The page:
Solar powered LED streetlights provide off-the-grid road illumination
By Ben Coxworth
August 20, 2010
It would seem kind of strange if you were driving on a back road at night, far from any known source of electricity, when you suddenly came across a working streetlight. Such a thing is possible, however, and could even become a common occurrence. That’s because Lighting Science Group now manufactures solar powered LED streetlights, that can run entirely independent of local power grids. Even if the availability of electricity isn’t an issue, Lighting Science states they are also brighter, more efficient, and require less maintenance than regular HID streetlights. Those claims obviously impressed somebody, as the company’s PROLIFIC Series Roadway streetlights are now being installed on a 23-kilometer (14-mile) stretch of Mexico City’s elevated Viaducto Bicentenario superhighway.
Lighting Science says their 100-watt, 5000K Roadways are at least 50 percent more efficient than HIDs. The lights are designed to run off a low-voltage direct current source of electricity, which could come from either solar or wind power.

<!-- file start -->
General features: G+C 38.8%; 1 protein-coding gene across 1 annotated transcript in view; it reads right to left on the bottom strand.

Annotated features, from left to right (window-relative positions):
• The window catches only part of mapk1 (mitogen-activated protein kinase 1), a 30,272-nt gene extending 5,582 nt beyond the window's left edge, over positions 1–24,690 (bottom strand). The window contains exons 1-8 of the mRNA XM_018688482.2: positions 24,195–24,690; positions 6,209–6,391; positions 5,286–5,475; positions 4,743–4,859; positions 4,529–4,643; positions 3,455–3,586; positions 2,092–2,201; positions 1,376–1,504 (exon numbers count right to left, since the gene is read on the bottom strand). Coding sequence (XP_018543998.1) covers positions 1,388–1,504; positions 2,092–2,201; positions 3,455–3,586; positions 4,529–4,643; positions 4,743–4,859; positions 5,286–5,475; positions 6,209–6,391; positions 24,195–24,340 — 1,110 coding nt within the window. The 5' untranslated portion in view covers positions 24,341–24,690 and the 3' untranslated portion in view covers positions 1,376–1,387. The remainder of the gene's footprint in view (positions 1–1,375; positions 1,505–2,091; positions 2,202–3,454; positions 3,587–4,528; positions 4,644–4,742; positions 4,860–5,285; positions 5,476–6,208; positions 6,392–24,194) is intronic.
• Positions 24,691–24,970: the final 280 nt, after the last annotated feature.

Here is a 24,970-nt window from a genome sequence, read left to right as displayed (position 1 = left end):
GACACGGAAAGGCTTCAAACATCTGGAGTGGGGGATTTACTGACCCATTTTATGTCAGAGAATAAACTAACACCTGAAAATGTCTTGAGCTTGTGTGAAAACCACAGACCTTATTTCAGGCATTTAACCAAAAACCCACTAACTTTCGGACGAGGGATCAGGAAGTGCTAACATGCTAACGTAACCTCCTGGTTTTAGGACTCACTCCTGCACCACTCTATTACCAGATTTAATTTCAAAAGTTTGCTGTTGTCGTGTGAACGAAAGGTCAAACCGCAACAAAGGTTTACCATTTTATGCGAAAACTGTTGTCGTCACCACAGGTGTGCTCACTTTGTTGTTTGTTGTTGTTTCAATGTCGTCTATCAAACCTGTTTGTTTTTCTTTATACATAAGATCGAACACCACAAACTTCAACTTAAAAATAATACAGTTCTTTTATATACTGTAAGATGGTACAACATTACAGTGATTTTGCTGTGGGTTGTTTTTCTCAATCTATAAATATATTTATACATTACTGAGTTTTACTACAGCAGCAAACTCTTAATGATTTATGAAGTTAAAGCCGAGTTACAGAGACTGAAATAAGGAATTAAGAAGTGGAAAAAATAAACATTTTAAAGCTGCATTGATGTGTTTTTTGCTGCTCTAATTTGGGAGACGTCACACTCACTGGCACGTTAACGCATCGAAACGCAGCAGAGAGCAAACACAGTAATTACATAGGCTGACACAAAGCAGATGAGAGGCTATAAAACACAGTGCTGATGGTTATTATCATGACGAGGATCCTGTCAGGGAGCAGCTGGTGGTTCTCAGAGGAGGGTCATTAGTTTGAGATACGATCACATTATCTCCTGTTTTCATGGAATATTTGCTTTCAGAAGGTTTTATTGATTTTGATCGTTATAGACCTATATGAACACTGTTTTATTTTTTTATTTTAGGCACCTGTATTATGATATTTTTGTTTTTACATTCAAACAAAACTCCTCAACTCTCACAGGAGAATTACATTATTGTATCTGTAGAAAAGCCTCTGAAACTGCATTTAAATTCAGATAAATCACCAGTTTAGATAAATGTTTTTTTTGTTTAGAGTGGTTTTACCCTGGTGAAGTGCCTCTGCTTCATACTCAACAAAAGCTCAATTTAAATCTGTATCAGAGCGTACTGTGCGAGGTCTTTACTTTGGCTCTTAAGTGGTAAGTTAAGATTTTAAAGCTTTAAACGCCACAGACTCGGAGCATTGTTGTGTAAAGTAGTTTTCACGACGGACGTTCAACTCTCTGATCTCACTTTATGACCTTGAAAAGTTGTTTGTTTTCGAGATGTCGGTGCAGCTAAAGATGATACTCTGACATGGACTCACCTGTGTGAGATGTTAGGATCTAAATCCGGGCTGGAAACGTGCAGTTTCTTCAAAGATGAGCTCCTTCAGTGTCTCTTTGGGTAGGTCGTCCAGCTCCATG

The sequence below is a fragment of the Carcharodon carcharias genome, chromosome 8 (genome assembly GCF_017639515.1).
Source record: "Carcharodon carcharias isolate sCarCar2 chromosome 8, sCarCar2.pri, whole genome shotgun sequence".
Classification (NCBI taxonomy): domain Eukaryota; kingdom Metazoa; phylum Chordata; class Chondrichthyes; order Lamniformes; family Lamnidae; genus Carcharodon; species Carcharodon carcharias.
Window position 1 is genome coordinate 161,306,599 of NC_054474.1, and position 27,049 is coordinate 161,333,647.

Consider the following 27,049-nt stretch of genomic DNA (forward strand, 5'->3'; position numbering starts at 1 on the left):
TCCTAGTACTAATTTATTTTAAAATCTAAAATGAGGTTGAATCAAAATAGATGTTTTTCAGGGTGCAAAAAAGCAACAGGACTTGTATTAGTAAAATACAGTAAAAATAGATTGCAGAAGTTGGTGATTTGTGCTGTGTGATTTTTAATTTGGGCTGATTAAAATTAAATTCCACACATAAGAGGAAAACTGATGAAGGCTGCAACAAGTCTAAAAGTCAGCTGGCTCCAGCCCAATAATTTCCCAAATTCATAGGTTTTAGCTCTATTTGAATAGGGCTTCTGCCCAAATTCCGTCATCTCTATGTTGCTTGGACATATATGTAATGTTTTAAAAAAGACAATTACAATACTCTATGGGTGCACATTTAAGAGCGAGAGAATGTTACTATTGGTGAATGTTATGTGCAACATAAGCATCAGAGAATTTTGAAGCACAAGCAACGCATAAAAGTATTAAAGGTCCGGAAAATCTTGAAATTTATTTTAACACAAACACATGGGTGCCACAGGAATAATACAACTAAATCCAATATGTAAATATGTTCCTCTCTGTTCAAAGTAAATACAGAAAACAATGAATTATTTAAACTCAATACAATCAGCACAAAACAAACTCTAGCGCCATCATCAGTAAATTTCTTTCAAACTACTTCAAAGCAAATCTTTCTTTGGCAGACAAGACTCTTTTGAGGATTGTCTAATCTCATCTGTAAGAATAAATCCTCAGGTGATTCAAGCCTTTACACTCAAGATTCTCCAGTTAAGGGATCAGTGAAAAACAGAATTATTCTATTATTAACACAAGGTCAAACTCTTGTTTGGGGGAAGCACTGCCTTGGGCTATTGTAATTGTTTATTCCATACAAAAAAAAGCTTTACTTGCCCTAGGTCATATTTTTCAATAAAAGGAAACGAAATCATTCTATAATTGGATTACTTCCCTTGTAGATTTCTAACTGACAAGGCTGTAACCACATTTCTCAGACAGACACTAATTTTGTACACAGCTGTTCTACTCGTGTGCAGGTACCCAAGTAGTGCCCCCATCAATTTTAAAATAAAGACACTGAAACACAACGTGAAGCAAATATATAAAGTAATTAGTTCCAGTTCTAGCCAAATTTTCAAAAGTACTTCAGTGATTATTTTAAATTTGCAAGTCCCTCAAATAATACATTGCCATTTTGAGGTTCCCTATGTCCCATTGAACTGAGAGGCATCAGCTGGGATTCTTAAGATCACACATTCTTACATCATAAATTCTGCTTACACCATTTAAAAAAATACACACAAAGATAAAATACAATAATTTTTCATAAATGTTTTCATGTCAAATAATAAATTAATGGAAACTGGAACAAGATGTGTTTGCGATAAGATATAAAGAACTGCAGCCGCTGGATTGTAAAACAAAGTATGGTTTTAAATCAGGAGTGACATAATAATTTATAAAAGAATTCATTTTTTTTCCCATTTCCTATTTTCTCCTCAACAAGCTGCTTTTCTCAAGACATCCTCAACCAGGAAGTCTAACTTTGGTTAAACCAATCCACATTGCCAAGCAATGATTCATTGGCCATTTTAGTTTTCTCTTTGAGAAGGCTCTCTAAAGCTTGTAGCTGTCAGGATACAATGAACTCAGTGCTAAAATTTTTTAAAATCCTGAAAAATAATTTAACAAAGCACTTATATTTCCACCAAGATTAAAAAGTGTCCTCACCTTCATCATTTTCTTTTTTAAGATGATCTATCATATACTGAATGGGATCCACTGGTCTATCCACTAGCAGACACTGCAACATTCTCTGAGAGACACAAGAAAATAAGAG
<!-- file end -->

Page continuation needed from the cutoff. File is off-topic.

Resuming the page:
They are also said to give a more intense, uniform light distribution, and should save thousands of dollars in maintenance over the 60,000-hour lifetime of the fixture. This is because they don’t require relamping or reballasting, and direct line wiring is used instead of starters or capacitors. When maintenance is necessary, the electrical components can be accessed through a swinging door that requires no tools to open. The low maintenance requirements were one of the key reasons they were chosen by BHP Energy Mexico.
Given that the lights have a listed operating temperature of -40 to 40C (-40 to 104F), it will be interesting to see how they hold up to the often-intense heat of Mexico City.
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